commitments of the founding fathers.

VISION & MISSION


Corporate Vision
We envision to emerge as a strong vibrant Bank through the implementation of effective Risk
Management and Internal Control Systems through syncronization of the human, financial and

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technological resources.

Corporate Mission
To put in place the effective Risk Management and Internal Control Systems.
To adopt and operationalise high-level technology standards.
To strive to achieve excellence in Customer Service.
To achieve the highest standards of transparency and accountability in the conduct of banking
business.
To adopt professional approach in effectively managing financial as well as non-financial risks.
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To maximize profitability and profits of the Bank with due compliance of prudential guidelines.
To maximize competitive risk adjusted return on capital, through planned reduction in the
average cost of funds, increased yield on advances and investments besides reduction in cost of
operations.

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MANAGEMENT

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SARDAR R.P. SINGH, I.A.S


CHAIRMAN & MANAGING DIRECTOR

SARDAR G.S.MATTA
EXECUTIVE DIRECTOR

DIRECTORS
SHRI R. SADANANDAM (RBI NOMINEE DIRECTOR)
SARDAR AVTAR SINGH MANN (Officer's Director)
SARDAR MOHAN SINGH SEKHON (Workman Employee Director)
MAJOR MISS KRISHNA MOHINI
SHRI HARCHARAN SINGH JOSH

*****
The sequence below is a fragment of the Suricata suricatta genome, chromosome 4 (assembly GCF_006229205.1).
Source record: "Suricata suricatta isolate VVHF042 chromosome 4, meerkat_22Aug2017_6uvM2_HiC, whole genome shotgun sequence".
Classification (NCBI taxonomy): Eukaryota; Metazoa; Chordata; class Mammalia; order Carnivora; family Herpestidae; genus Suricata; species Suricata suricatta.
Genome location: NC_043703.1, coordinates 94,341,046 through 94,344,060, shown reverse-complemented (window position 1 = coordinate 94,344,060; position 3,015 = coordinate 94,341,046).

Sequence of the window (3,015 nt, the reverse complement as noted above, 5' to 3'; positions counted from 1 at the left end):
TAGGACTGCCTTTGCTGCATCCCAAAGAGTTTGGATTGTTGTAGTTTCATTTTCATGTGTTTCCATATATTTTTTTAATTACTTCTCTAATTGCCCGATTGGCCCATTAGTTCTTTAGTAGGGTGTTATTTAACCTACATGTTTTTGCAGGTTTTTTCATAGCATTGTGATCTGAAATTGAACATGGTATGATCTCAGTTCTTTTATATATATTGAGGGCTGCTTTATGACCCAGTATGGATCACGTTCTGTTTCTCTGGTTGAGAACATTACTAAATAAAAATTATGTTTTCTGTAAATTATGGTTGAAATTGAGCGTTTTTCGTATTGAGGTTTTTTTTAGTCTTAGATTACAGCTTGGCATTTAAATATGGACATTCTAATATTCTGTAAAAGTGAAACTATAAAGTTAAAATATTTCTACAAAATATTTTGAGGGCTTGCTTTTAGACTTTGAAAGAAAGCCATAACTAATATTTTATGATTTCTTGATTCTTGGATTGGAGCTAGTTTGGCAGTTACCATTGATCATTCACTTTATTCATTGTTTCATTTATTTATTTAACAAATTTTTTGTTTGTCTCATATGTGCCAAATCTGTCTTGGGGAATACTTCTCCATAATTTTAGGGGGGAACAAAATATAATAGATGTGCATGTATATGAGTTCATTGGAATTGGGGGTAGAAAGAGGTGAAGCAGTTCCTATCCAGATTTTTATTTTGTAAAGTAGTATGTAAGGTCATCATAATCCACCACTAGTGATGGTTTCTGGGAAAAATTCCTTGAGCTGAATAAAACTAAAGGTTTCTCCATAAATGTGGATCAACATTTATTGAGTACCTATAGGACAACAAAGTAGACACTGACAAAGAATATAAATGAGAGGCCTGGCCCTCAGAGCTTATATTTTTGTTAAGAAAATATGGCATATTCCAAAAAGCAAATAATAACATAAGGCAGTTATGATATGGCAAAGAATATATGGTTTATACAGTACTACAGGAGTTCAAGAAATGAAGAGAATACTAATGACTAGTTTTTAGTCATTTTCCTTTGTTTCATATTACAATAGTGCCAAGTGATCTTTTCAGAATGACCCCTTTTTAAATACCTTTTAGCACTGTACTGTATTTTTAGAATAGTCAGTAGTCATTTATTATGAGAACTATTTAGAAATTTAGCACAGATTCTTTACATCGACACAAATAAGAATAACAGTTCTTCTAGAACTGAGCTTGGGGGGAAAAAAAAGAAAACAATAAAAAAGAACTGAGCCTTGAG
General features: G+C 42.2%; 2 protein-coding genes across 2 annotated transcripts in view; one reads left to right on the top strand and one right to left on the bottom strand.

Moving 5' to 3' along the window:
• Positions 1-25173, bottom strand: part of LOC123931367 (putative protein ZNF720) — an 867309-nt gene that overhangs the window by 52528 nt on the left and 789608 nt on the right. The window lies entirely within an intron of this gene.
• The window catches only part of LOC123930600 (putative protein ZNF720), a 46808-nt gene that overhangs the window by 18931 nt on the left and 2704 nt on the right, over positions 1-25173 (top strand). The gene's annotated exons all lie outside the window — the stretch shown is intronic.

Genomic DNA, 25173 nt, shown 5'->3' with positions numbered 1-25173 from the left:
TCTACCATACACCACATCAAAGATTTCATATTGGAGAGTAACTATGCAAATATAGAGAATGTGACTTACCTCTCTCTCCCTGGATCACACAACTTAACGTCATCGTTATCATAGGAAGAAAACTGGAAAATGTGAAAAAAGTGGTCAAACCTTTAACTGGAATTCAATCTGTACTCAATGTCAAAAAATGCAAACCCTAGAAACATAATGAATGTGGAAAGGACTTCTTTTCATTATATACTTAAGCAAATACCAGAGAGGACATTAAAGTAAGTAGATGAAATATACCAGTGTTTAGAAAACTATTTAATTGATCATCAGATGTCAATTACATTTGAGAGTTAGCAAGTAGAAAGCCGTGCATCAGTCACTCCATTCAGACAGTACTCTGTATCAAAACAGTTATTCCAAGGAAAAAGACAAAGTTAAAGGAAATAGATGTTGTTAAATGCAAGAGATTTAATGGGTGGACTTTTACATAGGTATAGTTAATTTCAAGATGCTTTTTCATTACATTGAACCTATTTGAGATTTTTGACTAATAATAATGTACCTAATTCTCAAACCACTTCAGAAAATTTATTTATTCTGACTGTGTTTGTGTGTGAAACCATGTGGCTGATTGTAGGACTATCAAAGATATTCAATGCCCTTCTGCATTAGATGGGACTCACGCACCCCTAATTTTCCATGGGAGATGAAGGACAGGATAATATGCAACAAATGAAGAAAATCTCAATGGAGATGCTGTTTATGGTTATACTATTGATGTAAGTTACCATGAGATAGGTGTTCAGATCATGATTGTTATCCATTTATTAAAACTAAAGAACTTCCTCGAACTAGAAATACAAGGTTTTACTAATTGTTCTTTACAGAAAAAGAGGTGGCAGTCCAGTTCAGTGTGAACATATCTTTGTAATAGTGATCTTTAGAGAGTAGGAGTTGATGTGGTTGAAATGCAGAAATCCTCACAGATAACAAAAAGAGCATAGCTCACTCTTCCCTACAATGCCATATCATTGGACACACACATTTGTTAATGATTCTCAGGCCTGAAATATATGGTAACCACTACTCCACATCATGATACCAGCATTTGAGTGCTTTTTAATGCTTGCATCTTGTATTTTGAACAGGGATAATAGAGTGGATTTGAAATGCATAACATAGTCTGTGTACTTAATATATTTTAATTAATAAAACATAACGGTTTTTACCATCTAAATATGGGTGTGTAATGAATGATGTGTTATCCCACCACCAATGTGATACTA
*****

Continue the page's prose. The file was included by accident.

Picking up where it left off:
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SHRI UMESH KUMAR SHARMA


NON- OFFICIAL DIRECTORS
SHRI K.K. SHARMA
MRS. KAMAL MANN
BRANCH NETWORK

The corporate office of the bank is situated at Rajendra Place, New Delhi with 19 zonal offices
(as on 30.09.2004) scattered in various states controlling the branches.

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The Bank has a vast network of 813 branches and 76 extension counters (as on 31.03.2006)
spread all over India catering to the needs to all section of society irrespective of their social and
economic strata. These branches are manned by a dedicated work force of 9778 personnel.

In line with the spirit of liberalisation, the Bank is laying special stress on International Banking
Divisions, Merchant Banking, Hire Purchase and Leasing, Telebanking & Credit Card.
Deposit Accounts

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You may open different type of accounts with us such as, savings accounts, term deposits,
current accounts including 'No Frills' Account etc with us. You may open such accounts in the
following stylesi)
i.

Single

ii.

Joint

iii.

Joint (Either or Survivor)

iv.

Joint (Former or Survivor)

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v.
vi.

Joint (Latter or Survivor)


Or in any other style

The above may be opened by you with or without nomination facility. We will explain the